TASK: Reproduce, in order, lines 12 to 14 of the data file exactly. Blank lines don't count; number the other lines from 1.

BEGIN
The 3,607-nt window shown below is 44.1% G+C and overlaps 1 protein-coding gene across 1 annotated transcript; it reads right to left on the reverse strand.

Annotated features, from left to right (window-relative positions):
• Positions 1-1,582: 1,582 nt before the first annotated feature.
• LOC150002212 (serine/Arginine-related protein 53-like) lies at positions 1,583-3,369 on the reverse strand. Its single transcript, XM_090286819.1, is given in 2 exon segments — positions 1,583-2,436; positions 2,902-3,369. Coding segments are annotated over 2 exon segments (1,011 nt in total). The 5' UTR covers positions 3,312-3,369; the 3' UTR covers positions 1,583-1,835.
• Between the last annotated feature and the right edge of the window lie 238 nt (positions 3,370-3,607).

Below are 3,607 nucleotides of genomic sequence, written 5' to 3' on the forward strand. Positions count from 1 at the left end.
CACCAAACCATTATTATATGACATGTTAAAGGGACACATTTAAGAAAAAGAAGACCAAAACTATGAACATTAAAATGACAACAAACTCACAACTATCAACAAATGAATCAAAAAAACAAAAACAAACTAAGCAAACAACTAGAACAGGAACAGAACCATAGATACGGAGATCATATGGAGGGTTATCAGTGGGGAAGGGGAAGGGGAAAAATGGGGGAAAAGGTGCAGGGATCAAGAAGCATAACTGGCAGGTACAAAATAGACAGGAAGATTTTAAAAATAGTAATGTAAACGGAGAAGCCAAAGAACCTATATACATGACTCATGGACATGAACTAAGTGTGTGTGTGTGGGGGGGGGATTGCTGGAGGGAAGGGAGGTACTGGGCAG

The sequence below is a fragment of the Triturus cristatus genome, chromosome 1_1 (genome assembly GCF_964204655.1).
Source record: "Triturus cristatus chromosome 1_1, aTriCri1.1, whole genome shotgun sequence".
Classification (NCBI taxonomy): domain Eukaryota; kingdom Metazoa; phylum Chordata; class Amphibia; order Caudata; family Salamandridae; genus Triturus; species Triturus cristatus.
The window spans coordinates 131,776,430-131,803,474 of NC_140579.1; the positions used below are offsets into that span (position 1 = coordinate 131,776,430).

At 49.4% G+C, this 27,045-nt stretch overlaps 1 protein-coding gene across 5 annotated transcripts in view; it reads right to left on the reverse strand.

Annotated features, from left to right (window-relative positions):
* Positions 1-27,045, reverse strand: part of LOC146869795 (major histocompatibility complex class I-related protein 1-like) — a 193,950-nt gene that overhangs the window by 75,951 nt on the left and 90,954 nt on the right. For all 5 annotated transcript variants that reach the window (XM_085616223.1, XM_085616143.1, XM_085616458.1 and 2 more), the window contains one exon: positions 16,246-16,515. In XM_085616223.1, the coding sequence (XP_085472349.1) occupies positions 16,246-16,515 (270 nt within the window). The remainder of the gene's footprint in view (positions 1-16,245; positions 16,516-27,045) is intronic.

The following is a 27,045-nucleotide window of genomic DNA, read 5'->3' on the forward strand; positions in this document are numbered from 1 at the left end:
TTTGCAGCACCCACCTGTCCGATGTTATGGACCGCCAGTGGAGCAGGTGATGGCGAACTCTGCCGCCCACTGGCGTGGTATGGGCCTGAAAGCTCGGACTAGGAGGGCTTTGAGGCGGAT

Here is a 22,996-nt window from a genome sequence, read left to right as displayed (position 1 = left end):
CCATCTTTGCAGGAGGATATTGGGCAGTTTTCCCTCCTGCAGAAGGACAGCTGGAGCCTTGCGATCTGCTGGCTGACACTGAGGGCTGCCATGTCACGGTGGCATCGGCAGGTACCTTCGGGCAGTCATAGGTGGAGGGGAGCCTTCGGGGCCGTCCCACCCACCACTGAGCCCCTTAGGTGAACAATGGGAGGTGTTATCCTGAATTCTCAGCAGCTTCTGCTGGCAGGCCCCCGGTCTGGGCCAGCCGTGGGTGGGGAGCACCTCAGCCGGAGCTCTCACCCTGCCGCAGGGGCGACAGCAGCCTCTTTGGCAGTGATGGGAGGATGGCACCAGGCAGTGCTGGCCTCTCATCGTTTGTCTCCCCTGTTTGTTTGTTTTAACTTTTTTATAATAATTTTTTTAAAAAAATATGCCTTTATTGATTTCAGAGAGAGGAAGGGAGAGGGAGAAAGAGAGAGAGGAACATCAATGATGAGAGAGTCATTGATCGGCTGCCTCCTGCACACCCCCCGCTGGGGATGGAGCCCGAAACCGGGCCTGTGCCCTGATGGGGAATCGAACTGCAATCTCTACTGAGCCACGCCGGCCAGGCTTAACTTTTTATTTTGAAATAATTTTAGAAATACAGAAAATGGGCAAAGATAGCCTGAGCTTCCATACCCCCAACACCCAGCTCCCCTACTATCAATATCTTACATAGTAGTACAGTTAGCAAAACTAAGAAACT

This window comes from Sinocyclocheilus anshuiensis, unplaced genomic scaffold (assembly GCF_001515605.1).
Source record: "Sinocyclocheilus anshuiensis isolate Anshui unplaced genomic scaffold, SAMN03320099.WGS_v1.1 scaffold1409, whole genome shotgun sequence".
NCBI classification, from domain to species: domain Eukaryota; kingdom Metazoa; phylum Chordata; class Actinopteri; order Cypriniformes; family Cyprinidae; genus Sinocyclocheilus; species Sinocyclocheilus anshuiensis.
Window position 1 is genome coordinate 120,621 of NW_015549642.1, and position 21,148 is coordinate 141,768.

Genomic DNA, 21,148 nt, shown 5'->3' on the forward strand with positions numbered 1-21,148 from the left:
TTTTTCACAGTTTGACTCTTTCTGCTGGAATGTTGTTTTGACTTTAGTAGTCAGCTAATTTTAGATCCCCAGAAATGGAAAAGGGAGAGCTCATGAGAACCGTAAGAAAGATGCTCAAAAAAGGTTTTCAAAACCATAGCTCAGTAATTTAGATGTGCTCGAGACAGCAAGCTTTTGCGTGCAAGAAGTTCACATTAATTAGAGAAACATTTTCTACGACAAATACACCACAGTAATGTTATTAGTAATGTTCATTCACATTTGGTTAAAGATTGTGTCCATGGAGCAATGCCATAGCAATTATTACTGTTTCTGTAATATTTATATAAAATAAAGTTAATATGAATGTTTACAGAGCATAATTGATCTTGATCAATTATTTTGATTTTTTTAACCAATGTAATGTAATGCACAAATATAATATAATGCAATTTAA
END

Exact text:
At 49.4% G+C, this 27,045-nt stretch overlaps 1 protein-coding gene across 5 annotated transcripts in view; it reads right to left on the reverse strand.

Annotated features, from left to right (window-relative positions):
* Positions 1-27,045, reverse strand: part of LOC146869795 (major histocompatibility complex class I-related protein 1-like) — a 193,950-nt gene that overhangs the window by 75,951 nt on the left and 90,954 nt on the right. For all 5 annotated transcript variants that reach the window (XM_085616223.1, XM_085616143.1, XM_085616458.1 and 2 more), the window contains one exon: positions 16,246-16,515. In XM_085616223.1, the coding sequence (XP_085472349.1) occupies positions 16,246-16,515 (270 nt within the window). The remainder of the gene's footprint in view (positions 1-16,245; positions 16,516-27,045) is intronic.